Competition is vital for business, but current laws could be hampering – or even discouraging – collective efforts to go green. How could competition law work better to help achieve net zero, and what is being done about it across Europe?
In the aftermath of the collusion of several car manufacturers to prevent the adoption of emission-reducing technologies, the Competition and Markets Authority is preparing to advise the UK government on how competition law can better support sustainability goals. Across Europe, awareness of the limitations – and potentially counteractive effect – of current competition law is growing.
“At CISL we bring groups of companies together to identify and help us find solutions to shared challenges for business and finance,” says Nick Villiers, Director of the Centre for Sustainable Finance at the University of Cambridge’s Institute for Sustainability Leadership (CISL). “The challenge of moving to a sustainable economy requires systemic change, which in turn requires firms to work collaboratively. However, we’re very conscious of working within the bounds of current competition law.
“When we convene groups of firms, we always reference competition law and the need to avoid sharing commercially sensitive information, but our focus is instead on developing insights and solutions for all market participants. The need to maintain competition between firms, and therefore provide choice to customers, is important but must be balanced with the need to collaborate on system-level solutions to limit global temperature rises and deliver the UN’s Sustainable Development Goals.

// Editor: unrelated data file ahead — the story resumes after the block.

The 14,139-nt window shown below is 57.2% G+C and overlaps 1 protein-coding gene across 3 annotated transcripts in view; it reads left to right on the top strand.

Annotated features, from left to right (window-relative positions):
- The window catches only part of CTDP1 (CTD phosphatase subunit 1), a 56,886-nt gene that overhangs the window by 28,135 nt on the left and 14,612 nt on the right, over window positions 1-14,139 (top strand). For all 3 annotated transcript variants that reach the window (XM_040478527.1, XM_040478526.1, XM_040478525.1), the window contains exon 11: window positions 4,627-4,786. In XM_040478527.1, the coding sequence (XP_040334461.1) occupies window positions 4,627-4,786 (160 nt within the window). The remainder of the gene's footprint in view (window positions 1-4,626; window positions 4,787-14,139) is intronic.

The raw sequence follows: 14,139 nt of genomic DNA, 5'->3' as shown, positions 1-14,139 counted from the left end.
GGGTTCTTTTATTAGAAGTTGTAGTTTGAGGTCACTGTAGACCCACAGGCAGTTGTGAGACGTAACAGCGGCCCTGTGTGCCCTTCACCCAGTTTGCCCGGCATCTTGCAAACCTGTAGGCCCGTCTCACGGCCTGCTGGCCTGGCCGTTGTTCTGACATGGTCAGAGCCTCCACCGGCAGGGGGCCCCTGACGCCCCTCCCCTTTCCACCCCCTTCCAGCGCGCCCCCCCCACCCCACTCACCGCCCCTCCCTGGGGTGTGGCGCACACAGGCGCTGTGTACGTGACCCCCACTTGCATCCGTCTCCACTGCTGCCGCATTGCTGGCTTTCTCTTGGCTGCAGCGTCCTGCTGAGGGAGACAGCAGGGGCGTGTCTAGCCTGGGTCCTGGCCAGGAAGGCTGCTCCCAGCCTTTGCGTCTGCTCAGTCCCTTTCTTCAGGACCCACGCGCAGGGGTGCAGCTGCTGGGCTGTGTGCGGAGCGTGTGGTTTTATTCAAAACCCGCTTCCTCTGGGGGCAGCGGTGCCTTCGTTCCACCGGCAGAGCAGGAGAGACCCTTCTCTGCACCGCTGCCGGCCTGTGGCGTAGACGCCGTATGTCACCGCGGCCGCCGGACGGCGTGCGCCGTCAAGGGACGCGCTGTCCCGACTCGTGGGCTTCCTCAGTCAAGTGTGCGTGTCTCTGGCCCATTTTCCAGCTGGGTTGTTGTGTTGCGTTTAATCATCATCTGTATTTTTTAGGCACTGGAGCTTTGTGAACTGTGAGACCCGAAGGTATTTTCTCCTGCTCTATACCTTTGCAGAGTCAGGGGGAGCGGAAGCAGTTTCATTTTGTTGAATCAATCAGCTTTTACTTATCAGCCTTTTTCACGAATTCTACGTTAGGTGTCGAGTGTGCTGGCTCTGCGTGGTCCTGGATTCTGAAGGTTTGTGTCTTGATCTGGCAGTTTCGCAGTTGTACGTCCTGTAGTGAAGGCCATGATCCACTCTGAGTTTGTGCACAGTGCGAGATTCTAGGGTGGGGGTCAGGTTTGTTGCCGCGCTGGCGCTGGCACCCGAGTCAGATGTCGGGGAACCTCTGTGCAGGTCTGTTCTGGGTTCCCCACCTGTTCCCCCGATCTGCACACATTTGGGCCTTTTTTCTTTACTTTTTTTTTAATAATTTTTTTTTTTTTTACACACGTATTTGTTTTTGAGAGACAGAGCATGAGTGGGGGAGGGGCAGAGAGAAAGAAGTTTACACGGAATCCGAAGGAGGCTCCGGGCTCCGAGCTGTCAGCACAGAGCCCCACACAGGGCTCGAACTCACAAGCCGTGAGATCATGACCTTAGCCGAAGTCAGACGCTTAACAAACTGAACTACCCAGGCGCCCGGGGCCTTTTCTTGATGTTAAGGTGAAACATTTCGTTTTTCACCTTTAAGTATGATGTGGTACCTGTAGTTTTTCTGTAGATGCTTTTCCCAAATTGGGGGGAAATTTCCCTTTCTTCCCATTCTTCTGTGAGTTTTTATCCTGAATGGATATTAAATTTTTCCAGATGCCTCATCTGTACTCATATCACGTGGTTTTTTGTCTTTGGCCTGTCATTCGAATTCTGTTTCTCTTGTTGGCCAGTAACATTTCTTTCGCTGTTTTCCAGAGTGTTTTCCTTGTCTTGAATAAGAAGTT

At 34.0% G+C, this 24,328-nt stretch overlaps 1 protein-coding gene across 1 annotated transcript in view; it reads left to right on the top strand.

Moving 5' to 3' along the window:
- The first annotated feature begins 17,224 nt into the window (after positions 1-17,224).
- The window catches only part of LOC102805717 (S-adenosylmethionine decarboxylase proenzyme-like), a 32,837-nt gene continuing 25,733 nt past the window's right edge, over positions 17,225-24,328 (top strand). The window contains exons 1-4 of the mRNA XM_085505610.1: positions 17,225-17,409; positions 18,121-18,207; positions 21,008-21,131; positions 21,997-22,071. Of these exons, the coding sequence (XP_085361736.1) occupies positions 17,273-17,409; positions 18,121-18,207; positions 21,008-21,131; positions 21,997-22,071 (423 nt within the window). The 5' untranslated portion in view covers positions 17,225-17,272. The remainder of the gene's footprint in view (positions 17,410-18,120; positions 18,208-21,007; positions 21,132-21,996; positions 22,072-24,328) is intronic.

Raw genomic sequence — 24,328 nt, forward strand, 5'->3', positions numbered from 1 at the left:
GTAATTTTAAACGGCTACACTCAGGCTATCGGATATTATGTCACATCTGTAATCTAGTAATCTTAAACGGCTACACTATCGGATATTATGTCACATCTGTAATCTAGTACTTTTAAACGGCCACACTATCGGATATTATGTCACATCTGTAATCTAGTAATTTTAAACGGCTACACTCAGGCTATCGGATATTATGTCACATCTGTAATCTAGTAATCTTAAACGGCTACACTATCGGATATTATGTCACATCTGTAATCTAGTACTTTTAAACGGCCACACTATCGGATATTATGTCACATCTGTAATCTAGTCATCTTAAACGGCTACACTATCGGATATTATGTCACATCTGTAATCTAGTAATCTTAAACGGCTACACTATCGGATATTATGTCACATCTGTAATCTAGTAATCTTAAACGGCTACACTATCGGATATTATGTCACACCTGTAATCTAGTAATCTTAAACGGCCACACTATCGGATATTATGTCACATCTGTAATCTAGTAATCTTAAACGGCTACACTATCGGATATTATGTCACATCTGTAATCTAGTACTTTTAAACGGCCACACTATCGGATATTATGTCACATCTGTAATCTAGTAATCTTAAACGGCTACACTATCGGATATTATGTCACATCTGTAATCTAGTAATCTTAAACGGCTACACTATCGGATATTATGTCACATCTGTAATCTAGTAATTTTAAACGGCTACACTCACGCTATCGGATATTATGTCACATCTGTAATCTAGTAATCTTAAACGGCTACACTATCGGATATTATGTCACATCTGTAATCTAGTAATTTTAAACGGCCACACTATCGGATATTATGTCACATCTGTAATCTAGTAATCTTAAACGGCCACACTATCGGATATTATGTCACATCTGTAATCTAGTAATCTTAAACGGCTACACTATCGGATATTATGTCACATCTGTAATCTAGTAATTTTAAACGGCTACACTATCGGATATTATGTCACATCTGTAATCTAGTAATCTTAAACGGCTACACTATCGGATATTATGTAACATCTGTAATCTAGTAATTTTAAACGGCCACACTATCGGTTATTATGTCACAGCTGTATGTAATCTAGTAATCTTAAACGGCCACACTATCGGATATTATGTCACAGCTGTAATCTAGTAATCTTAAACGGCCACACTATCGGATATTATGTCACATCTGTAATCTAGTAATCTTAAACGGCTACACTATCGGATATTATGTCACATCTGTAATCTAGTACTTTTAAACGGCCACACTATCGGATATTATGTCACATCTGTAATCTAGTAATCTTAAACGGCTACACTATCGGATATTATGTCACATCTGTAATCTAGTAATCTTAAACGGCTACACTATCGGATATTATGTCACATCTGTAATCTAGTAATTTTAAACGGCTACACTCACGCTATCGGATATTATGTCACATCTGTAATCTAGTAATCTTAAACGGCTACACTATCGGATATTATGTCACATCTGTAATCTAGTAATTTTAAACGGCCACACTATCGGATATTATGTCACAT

Villiers references the publishing of draft guidelines on sustainability agreements [link: https://www.acm.nl/en/publications/draft-guidelines-sustainability-agreements] by the Netherlands Authority for Consumers and Markets (ACM), which has suggested a refresh of current laws to encourage the consideration of any sustainability benefits to wider society.
“It advocates that companies and financial institutions coming together to find shared solutions to these global challenges, which is something we should be encouraging, rather than preventing,” says Villiers.
“Good design can be very complicated to achieve, especially when things are changing fast,” said Margrethe Vestager, the European Commissioner for Competition, at the State Aid High Level Forum of EU Member States.
“For example, when there is a need to add new features or update systems. Right now, the world is changing fast. We are in a health crisis. And we do have to add new features and update systems. COVID has sped up our digital transition. Climate change becomes more pressing by the day. And we are at a crucial point in steering our recovery out of the current economic crisis.
“We have a lot on our plate to ensure that competition policy works seamlessly to support a green and digital recovery.”